How would you fix these stairs?



about 11 years ago

Break them up, remove the pieces, build a form and re-pour the cement.

I once tried using patching cement to fill cracks in a cement wall that looked just like the cracks in your photo. It looked great, until after the first winter, then the cracks came back.

Hot Shot

about 11 years ago

Break apart. Replace with escalator.


about 11 years ago

I'm with hotshot, but only replace it with one of those stair climber chairs.


about 11 years ago

Use sledge hammer to smash out all the "soft" moisture-damaged concrete on those bottom two stairs. Sweep out the dust. Build and mount, with stakes and braces, two simple wood plank vertical forms to shape the front edge of those two steps. Spray water on the whole thing to clean out the dust and make a better bond between old and new concrete. Then mix up a few bags (I'd guess three bags) of ready-mix concrete, pour into your forms and smooth the top surfaces. Remember to brush the wet concrete on top surfaces after troweling so it won't be too slippery when it rains. This will all take you 1-2 hours and about $15-20. Then fix your gutter or whatever is dropping water onto the steps so you won't have to do it again in two years.


about 11 years ago

One word. Dynamite.


about 11 years ago

C'mon people, if we know so much about concrete, why hasn't the concrete book at the library been checked out in over 12 years? (or something to that effect - its from a Miller Lite radio commercial a few years ago).  Can the two bad steps be formed up and new concrete added to them? It would change the geometry of the steps, but the rest of the steps look structurally fine.


about 11 years ago

Berv, did you not read what Diggs wrote?


about 11 years ago

Weird. That comment wasn't there when I composed my comment.


about 11 years ago

No gutter, this is the first landing in a two-tier flight. As I look at it though, this would be where the snow throw line is from the street. Maybe it's the salt and whatever else. It has to be the original from the early 1920s. When cement was mixed with big old rocks. That's what is falling out.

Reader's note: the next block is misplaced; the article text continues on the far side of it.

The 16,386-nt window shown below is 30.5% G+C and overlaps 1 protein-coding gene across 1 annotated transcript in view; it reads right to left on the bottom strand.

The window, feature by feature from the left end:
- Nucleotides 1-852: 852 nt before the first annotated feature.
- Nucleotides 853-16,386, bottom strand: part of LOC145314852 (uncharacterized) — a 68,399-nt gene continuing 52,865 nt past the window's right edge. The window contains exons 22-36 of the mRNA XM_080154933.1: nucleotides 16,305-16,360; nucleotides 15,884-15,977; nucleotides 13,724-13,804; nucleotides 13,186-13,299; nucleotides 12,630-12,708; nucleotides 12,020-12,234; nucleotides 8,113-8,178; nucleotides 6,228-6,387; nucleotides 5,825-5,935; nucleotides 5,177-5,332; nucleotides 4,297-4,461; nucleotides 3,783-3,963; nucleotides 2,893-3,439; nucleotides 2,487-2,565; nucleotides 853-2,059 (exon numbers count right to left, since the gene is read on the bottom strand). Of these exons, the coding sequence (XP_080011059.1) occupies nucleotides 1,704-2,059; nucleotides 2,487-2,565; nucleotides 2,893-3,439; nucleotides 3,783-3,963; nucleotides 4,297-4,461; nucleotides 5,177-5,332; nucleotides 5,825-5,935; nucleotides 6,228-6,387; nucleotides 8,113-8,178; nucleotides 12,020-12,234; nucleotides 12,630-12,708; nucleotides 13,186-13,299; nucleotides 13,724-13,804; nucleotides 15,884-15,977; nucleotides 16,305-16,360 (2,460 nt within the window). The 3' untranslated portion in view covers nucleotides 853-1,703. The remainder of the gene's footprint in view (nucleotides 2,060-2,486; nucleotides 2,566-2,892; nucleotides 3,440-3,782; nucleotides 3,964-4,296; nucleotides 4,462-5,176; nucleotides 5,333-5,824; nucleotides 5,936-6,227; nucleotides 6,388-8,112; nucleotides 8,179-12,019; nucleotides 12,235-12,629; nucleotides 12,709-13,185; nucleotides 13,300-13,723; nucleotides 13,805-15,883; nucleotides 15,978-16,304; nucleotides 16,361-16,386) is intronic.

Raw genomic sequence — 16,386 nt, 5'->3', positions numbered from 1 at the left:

Thanks for the tips so far!


about 11 years ago

One word. Photoshop.

Tom Wilkowske

about 11 years ago

Diggs, I generally agree but think a sledgehammer is overkill. As always with home projects the devil is in the prep work. 

Spy1, I'm assuming you don't want to replace the whole step (at least right now). 

Stuff: hammer, cheap chisel, goggles, wire brush, trowel, vinyl cement patch (mix).

1. Prep: Chip out the old, crumbly, unsound concrete (try a plain hammer and a cheap chisel, wear goggles.) Wire-brush out the crumbs. Rinse clean the area with plain water. 

2. Use "vinyl cement patch" for the repair, usually sold in buckets at home stores. Follow mixing instructions carefully -- too runny and your patch will "sag" and fall out of the repair on the vertical surfaces. With the trowel, push vinyl cement mix into the damaged area and smooth.

3. Allow to cure 24 hours before subjecting to foot traffic. 

This should last several years at least - you might have to touch up then.


about 11 years ago

Photoshop seems like the most logical solution to me.


about 10 years ago

JB Weld.

/end of discussion.

Well, JB Weld and glitter.

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